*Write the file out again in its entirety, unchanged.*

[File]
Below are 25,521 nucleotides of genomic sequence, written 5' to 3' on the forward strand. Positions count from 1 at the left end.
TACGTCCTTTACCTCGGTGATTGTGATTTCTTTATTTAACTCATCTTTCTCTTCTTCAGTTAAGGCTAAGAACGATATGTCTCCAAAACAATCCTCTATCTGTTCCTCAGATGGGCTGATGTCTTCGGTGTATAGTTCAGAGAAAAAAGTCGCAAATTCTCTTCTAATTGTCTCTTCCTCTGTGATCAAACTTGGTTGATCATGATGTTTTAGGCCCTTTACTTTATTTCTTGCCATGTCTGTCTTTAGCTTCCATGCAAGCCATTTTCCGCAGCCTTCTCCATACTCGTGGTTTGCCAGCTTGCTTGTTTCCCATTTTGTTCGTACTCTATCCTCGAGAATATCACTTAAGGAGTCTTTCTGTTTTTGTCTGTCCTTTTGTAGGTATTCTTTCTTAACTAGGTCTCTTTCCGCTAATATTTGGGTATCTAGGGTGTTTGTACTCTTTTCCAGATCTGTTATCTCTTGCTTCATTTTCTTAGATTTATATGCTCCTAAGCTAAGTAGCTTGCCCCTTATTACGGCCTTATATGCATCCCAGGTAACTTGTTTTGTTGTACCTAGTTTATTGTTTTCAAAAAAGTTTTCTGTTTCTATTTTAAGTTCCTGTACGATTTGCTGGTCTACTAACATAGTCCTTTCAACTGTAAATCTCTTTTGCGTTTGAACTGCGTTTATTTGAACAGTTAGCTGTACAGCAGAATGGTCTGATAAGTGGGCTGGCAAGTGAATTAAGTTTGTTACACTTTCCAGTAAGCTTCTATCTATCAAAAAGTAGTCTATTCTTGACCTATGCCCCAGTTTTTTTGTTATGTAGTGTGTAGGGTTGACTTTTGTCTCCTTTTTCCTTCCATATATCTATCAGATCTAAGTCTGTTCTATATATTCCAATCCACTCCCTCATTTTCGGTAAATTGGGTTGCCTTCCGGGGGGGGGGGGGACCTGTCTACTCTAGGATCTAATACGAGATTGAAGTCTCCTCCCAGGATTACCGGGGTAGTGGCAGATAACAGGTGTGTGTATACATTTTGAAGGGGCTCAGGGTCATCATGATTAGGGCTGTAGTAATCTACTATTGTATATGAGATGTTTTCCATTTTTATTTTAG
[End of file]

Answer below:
Below are 25,521 nucleotides of genomic sequence, written 5' to 3' on the forward strand. Positions count from 1 at the left end.
TACGTCCTTTACCTCGGTGATTGTGATTTCTTTATTTAACTCATCTTTCTCTTCTTCAGTTAAGGCTAAGAACGATATGTCTCCAAAACAATCCTCTATCTGTTCCTCAGATGGGCTGATGTCTTCGGTGTATAGTTCAGAGAAAAAAGTCGCAAATTCTCTTCTAATTGTCTCTTCCTCTGTGATCAAACTTGGTTGATCATGATGTTTTAGGCCCTTTACTTTATTTCTTGCCATGTCTGTCTTTAGCTTCCATGCAAGCCATTTTCCGCAGCCTTCTCCATACTCGTGGTTTGCCAGCTTGCTTGTTTCCCATTTTGTTCGTACTCTATCCTCGAGAATATCACTTAAGGAGTCTTTCTGTTTTTGTCTGTCCTTTTGTAGGTATTCTTTCTTAACTAGGTCTCTTTCCGCTAATATTTGGGTATCTAGGGTGTTTGTACTCTTTTCCAGATCTGTTATCTCTTGCTTCATTTTCTTAGATTTATATGCTCCTAAGCTAAGTAGCTTGCCCCTTATTACGGCCTTATATGCATCCCAGGTAACTTGTTTTGTTGTACCTAGTTTATTGTTTTCAAAAAAGTTTTCTGTTTCTATTTTAAGTTCCTGTACGATTTGCTGGTCTACTAACATAGTCCTTTCAACTGTAAATCTCTTTTGCGTTTGAACTGCGTTTATTTGAACAGTTAGCTGTACAGCAGAATGGTCTGATAAGTGGGCTGGCAAGTGAATTAAGTTTGTTACACTTTCCAGTAAGCTTCTATCTATCAAAAAGTAGTCTATTCTTGACCTATGCCCCAGTTTTTTTGTTATGTAGTGTGTAGGGTTGACTTTTGTCTCCTTTTTCCTTCCATATATCTATCAGATCTAAGTCTGTTCTATATATTCCAATCCACTCCCTCATTTTCGGTAAATTGGGTTGCCTTCCGGGGGGGGGGGGGACCTGTCTACTCTAGGATCTAATACGAGATTGAAGTCTCCTCCCAGGATTACCGGGGTAGTGGCAGATAACAGGTGTGTGTATACATTTTGAAGGGGCTCAGGGTCATCATGATTAGGGCTGTAGTAATCTACTATTGTATATGAGATGTTTTCCATTTTTATTTTAG